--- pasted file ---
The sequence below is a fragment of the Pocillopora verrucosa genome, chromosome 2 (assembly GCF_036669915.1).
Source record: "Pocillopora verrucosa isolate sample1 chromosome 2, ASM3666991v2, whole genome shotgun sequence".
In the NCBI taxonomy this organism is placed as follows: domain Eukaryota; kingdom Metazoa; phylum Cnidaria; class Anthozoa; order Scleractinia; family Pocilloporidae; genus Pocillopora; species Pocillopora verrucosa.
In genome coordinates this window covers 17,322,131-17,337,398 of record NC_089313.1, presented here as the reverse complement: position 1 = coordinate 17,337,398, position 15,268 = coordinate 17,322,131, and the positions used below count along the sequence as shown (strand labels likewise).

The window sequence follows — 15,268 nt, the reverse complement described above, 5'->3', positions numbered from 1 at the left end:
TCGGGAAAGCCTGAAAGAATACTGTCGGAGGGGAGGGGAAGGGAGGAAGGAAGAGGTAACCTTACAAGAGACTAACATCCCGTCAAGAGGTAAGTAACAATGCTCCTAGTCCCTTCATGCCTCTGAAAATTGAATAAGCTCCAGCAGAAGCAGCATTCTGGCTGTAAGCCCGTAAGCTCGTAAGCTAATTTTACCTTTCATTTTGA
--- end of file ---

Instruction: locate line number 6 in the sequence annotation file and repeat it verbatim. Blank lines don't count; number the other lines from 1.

TCGGGAAAGCCTGAAAGAATACTGTCGGAGGGGAGGGGAAGGGAGGAAGGAAGAGGTAACCTTACAAGAGACTAACATCCCGTCAAGAGGTAAGTAACAATGCTCCTAGTCCCTTCATGCCTCTGAAAATTGAATAAGCTCCAGCAGAAGCAGCATTCTGGCTGTAAGCCCGTAAGCTCGTAAGCTAATTTTACCTTTCATTTTGA